They say you can’t judge a book by its cover because looks are often deceiving, and we are not always right in our first impressions of other people. But the truth is that each of us, inevitably, are judged on our appearance. Today WeGoRo will tell you how facial features can influence the way others perceive you.
Science has shown that the true reflection of our emotions is in the face.
Our brain recognizes facial expressions at an amazing speed and unconsciously decides if we like the person or not. Therefore, if the first impression is what counts, we must be clear that the initial stimulus received comes from the observed face.
Recent studies examining the importance of facial features for success say the more dominant you seem, the more likely you are to get hired as a senior executive.
On the other hand, it seems that the secret of those who seem approachable and reliable is their smile; attractive and youthful appearance depends mainly on the size of the eyes; dominance is linked to the masculinity of the face shape. In addition, the angle of the face and skin tone also play a prominent role.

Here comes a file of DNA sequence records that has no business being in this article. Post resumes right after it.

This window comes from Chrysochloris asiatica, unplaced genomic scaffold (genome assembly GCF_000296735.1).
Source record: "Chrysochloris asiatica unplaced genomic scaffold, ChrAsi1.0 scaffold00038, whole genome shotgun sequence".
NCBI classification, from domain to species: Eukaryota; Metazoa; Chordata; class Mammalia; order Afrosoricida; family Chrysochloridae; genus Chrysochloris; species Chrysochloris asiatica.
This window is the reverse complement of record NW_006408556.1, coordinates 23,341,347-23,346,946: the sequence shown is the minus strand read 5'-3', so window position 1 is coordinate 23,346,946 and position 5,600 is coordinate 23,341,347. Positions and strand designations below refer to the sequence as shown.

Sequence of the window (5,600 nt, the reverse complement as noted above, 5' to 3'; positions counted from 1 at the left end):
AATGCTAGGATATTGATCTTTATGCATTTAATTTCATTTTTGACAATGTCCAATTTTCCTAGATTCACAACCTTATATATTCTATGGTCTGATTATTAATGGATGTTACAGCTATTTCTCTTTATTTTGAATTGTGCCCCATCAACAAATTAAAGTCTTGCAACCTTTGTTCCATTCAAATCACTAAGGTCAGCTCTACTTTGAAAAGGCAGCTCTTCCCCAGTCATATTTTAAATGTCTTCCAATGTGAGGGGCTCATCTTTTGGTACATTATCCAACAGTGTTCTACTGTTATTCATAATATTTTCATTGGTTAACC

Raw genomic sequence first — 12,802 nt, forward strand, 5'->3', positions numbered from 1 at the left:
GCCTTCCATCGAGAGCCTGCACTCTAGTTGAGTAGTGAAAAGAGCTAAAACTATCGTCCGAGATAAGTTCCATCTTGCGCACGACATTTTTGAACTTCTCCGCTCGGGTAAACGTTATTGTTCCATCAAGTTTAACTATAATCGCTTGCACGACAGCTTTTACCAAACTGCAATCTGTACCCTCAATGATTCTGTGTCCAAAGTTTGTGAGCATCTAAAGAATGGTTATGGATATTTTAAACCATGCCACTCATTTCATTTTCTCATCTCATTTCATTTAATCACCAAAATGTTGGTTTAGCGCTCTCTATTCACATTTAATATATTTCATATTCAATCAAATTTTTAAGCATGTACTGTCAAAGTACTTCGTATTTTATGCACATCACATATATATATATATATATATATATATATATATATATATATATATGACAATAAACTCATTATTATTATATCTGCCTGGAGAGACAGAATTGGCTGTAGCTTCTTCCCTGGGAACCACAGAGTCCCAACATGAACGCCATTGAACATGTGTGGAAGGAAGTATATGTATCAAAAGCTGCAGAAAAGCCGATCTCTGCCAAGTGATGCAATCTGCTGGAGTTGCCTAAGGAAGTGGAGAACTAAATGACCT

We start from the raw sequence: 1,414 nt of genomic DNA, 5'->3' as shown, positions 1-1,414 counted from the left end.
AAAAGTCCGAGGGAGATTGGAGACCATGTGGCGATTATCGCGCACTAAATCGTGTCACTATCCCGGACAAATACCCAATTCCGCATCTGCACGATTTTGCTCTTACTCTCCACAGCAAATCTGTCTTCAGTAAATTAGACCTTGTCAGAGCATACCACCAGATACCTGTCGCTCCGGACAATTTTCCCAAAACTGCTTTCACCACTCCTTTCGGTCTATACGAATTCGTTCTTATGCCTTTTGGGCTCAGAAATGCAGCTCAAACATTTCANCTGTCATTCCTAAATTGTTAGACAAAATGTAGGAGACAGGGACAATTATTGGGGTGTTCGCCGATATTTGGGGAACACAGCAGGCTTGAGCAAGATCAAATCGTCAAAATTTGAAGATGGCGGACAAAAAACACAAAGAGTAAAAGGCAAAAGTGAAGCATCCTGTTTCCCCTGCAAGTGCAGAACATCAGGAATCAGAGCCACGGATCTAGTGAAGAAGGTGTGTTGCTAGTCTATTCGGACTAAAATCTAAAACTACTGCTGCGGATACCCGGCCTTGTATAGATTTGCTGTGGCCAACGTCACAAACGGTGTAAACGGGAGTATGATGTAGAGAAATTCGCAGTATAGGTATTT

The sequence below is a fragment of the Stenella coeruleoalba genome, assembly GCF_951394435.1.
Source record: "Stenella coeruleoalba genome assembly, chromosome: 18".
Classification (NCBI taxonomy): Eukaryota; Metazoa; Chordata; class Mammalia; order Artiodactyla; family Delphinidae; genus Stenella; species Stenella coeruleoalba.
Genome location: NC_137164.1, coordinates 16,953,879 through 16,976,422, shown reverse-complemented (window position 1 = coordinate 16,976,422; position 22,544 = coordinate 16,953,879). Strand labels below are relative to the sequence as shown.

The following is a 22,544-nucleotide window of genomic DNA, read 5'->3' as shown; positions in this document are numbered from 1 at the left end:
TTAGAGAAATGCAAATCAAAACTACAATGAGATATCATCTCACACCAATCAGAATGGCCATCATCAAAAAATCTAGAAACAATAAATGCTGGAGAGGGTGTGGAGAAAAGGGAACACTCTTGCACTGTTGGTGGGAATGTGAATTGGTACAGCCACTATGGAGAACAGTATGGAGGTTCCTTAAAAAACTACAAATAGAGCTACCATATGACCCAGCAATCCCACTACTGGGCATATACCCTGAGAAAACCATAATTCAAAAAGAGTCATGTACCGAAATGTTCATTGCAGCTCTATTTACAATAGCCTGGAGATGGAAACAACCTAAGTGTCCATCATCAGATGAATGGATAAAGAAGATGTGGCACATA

In particular, it is believed that there are features that make your face look trustworthy; there’s a higher chance of lending money to someone who looks more reliable.
But how do we know what makes an honest, competent, or dominant face? One possibility is that we are simply responding to facial expressions: a good-natured smile or a frown.
When we form a first impression, we react to small differences in the face, from the shape of the eyebrows to the bone structure. The reality is that when you meet someone you evaluate them spontaneously.
It has been shown that we need only 40 milliseconds to form an impression of someone’s personality. Even children as young as 3 and 4 tend to decide who is “bad“ or ”good" simply by looking at the person’s face.
Whether you’re going to a party, meeting your future in-laws, or taking part in a job interview, your appearance could be deciding your fate.
Unlike what happens with most prejudices, we are both the victims and the victimizers: we have all judged someone unfairly based on their appearance, and, in return, we have all been judged at some point too.
And that is the truth that must be faced.